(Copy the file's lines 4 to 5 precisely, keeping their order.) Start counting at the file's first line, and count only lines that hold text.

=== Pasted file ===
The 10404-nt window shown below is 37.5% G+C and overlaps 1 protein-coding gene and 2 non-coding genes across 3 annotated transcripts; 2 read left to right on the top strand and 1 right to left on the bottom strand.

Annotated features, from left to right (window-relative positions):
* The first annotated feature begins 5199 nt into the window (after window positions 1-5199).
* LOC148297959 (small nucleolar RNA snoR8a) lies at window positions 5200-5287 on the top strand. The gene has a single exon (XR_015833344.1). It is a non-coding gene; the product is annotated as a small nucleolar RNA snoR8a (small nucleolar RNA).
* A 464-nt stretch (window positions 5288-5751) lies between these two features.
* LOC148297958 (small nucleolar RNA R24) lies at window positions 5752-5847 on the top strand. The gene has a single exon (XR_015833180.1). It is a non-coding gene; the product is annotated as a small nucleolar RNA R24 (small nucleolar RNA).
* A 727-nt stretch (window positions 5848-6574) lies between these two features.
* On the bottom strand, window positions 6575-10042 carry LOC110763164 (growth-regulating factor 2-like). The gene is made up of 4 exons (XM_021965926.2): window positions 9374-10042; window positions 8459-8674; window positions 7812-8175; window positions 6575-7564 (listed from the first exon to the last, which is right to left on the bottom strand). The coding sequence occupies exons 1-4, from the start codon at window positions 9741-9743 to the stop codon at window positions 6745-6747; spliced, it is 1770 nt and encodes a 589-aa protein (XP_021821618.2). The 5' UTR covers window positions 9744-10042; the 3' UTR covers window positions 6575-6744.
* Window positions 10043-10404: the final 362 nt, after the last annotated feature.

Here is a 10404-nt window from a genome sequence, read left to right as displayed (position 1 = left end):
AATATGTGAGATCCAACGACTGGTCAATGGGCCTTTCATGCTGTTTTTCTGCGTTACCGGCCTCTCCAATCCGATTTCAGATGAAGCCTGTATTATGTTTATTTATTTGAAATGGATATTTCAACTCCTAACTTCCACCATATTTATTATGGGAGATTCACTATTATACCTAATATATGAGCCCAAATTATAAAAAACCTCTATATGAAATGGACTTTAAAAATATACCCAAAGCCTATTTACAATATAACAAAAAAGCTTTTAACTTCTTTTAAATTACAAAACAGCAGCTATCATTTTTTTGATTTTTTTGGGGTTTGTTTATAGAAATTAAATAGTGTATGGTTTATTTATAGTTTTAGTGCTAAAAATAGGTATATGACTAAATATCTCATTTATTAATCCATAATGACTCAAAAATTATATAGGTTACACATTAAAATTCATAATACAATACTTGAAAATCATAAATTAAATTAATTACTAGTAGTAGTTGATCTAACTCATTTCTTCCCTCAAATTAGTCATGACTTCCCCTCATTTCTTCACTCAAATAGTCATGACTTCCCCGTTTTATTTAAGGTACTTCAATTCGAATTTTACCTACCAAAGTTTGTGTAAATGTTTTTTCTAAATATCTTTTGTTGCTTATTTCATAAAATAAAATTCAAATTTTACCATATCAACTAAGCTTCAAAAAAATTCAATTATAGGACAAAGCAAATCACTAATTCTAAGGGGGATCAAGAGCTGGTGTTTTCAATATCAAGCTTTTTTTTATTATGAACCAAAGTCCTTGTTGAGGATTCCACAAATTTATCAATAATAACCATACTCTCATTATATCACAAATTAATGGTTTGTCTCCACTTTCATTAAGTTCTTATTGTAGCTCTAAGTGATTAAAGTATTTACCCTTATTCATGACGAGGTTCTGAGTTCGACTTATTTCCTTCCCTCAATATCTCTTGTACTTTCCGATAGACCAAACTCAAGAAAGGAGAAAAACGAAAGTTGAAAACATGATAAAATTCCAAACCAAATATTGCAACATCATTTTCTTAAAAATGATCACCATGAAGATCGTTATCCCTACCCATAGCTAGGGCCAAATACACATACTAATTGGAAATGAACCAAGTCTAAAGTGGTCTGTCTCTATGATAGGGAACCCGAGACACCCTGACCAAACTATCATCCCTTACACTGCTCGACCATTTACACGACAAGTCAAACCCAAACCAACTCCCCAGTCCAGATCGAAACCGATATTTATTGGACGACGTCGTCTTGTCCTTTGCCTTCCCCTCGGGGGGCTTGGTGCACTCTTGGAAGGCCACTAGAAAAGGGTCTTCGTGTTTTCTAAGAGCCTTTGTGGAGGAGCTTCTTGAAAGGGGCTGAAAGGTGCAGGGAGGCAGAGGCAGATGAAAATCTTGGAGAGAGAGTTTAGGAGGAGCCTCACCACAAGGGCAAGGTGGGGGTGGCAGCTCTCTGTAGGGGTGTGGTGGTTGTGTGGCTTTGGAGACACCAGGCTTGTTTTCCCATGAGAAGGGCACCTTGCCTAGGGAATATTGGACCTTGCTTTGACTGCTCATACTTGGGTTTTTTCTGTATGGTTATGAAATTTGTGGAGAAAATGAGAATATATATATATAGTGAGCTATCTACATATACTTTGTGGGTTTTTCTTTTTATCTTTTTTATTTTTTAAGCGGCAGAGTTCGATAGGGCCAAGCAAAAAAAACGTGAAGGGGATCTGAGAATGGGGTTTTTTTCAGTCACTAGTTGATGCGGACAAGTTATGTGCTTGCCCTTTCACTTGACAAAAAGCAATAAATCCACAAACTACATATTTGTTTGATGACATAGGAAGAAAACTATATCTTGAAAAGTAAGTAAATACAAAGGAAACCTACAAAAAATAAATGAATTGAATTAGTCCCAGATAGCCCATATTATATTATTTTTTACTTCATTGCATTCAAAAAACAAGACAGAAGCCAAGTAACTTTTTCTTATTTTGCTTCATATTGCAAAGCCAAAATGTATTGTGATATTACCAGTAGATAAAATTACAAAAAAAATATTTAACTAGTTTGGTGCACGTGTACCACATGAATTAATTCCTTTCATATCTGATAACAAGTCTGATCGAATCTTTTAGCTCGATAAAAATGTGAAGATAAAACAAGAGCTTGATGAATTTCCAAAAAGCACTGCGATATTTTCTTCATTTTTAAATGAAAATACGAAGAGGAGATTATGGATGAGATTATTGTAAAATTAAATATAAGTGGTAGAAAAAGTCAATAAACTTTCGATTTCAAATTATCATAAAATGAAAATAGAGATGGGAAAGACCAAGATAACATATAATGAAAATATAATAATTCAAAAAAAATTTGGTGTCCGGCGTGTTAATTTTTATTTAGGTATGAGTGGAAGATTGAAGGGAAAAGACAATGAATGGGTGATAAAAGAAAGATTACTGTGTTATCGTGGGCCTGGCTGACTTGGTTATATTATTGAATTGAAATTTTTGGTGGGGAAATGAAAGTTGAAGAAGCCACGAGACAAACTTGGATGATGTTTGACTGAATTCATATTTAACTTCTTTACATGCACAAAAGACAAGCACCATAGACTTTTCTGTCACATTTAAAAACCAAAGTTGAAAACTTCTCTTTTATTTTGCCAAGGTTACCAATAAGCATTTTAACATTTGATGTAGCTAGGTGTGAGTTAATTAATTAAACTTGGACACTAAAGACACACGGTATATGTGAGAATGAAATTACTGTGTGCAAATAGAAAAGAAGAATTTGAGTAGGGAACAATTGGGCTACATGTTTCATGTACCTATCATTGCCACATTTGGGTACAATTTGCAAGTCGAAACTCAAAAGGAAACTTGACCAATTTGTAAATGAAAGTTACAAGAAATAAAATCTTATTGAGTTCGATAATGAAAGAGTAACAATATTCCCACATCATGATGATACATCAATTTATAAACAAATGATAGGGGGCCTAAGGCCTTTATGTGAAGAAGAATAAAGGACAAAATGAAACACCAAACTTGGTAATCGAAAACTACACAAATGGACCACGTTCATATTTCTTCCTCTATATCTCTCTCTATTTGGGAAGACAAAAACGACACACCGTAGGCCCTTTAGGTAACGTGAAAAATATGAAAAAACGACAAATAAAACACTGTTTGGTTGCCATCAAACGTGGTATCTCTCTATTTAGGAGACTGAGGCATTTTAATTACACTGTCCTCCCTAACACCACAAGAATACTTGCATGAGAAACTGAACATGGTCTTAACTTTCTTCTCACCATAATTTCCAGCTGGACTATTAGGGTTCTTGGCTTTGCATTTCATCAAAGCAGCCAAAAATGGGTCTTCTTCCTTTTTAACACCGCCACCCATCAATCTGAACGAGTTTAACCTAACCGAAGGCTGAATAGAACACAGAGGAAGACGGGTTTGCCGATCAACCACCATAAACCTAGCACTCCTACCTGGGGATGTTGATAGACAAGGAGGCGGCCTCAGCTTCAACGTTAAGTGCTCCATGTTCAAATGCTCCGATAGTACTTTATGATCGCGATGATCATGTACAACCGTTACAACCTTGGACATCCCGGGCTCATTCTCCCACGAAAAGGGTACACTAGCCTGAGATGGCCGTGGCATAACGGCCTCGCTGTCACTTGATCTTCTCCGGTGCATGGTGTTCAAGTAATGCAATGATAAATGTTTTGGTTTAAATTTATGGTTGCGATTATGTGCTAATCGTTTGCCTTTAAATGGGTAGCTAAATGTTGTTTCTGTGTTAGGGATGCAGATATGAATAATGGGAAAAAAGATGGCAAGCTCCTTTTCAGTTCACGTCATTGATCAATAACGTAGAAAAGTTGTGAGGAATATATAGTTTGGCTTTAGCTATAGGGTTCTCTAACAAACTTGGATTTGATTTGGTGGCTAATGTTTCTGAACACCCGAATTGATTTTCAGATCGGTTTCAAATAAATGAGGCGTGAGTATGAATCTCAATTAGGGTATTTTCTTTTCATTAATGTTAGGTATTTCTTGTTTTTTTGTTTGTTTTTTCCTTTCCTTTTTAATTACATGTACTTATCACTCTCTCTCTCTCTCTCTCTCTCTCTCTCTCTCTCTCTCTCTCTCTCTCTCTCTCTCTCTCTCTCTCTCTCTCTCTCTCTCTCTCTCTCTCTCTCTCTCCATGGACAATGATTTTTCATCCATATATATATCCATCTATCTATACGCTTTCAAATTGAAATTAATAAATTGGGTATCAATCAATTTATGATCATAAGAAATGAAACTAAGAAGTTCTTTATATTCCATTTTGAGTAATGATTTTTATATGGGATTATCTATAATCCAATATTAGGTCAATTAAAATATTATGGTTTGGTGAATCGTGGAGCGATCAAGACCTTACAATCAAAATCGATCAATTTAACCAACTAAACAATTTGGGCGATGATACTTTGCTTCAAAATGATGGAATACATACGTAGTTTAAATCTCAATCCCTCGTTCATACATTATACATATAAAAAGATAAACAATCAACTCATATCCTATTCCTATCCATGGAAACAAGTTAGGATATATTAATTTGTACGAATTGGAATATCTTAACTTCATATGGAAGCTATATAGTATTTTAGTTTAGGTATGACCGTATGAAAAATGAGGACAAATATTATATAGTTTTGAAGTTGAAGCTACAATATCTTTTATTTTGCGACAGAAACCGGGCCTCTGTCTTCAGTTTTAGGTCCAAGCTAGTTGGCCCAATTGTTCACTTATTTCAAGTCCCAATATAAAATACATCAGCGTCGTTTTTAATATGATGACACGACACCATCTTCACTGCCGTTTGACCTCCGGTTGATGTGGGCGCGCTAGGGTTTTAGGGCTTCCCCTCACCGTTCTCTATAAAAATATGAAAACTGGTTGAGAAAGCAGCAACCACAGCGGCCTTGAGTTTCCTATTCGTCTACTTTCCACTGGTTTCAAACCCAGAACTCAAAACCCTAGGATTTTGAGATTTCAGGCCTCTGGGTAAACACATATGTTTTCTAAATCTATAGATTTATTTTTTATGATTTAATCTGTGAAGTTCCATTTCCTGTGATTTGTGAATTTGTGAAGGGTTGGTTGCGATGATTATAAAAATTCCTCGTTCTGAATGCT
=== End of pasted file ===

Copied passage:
* LOC148297959 (small nucleolar RNA snoR8a) lies at window positions 5200-5287 on the top strand. The gene has a single exon (XR_015833344.1). It is a non-coding gene; the product is annotated as a small nucleolar RNA snoR8a (small nucleolar RNA).
* A 464-nt stretch (window positions 5288-5751) lies between these two features.